The Supreme Court has recently reiterated that a "substantial question" is one that is "fairly debatable." In Barefoot v. Estelle, 463 U.S. 880, 103 S.Ct. 3383, 77 L.Ed.2d 1090 (1983), when discussing the level of merit required in a habeas appeal involving a death penalty, the Supreme Court noted that a " 'substantial showing of the denial of [a] federal right,' " 103 S.Ct. at 3394 (quoting Stewart v. Beto, 454 F.2d 268, 270 n. 2 (5th Cir.1971), cert. denied, Y406 U.S. 925, 92 S.Ct. 1796, 32 L.Ed.2d 126 (1972) ), is " 'something more than the absence of frivolity,' " id. (quoting Blackmun, Allowance of In Forma Pauperis Appeals in Sec. 2255 and Habeas Corpus Cases, 43 F.R.D. 343, 352 (8th Cir.1967) ).1 The Court continued on to define a "substantial question" as one that poses issues " 'debatable among jurists of reason,' " id. at n. 4 (quoting Gordon v. Willis, 516 F.Supp. 911, 913 (N.D.Ga.1980) ) (internal citation omitted).
The first circuit to construe the term "substantial question" in the Act we are considering--the Third Circuit--held that it should be given its historic meaning. In Miller the Third Circuit said that "substantial question" is one that is "fairly doubtful." 753 F.2d at 23. In our view, that definition is synonymous with "fairly debatable."2
We recognize that all the cases we have discussed, other than Miller and Giancola, involve earlier rules or statutes or arose in different contexts. However, a review of the history of legislative enactments that preceded the adoption of the current statute and a consideration of that statute as a whole persuade us that giving "substantial question" its well-established, customary meaning is fully consistent not only with precedent and logic but with the overall statutory scheme as well.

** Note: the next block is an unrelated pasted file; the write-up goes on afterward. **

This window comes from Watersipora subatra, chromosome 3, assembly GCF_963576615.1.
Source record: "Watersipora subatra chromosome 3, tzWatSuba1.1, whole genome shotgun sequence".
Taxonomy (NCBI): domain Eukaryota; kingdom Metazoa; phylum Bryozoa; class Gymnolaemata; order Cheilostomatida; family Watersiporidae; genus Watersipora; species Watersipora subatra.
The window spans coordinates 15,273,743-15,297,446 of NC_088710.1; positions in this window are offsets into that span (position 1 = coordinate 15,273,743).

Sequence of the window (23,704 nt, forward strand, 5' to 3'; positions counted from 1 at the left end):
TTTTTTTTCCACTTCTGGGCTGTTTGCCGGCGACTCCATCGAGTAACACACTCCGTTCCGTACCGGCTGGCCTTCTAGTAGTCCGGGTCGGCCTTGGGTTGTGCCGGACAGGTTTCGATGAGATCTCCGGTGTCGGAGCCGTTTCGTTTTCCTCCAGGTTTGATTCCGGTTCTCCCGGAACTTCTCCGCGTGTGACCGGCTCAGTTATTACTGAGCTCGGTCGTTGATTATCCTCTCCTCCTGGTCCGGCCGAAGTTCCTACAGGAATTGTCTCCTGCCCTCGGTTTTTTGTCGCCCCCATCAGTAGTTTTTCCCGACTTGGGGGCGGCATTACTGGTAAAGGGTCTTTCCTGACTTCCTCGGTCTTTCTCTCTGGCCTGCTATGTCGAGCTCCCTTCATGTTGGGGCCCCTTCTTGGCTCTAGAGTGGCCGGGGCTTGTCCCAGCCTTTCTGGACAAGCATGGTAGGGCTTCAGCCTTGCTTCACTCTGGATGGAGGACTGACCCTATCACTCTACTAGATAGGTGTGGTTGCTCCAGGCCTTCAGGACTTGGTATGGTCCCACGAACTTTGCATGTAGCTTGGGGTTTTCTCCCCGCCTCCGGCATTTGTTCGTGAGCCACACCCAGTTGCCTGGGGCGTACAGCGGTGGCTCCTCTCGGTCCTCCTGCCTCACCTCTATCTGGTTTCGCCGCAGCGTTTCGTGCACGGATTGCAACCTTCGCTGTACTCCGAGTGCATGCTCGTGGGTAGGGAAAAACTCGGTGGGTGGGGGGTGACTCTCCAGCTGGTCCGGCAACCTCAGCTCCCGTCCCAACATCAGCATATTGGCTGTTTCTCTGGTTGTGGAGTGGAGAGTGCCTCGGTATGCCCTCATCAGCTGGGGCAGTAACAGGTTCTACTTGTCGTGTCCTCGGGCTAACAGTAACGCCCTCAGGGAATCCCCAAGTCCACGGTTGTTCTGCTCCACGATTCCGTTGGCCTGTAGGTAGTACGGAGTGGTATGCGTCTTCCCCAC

Prior to 1956, Rule VI of the Rules of Criminal Appeal, 292 U.S. 663-64 (1934), allowed for bail only if the appeal presented a "substantial question." The "substantial question" standard was abandoned when the Federal Rules were amended in 1956, see Amendment to Fed.R.Crim.P. 46(a)(2), 350 U.S. 1021 (1956). The new standard allowed for bail as long as an appeal presented a question that was not "frivolous." The 1956 amendment "greatly liberalized" the earlier rule. Ward v. United States, 76 S.Ct. 1063, 1064-65, 1 L.Ed.2d 25 (1956) (Frankfurter, Circuit Justice). Subsequently the new rule was incorporated in the Bail Reform Act of 1966, 18 U.S.C. Sec. 3146 et seq. (1982) (repealed October 23, 1984). In 1984 the more liberal standard was in turn abandoned. In its place Congress once again adopted a "substantial question" test. By reenacting the "substantial question" standard, the Bail Reform Act of 1984 reintroduced the stricter standard that had been applicable prior to the adoption, in 1956, of the "frivolous" test. Some of the cases discussed above directly examine the stricter "substantial question" requirement that has now once again been adopted. Others examine that phrase in other contexts. All reach similar conclusions as to its meaning.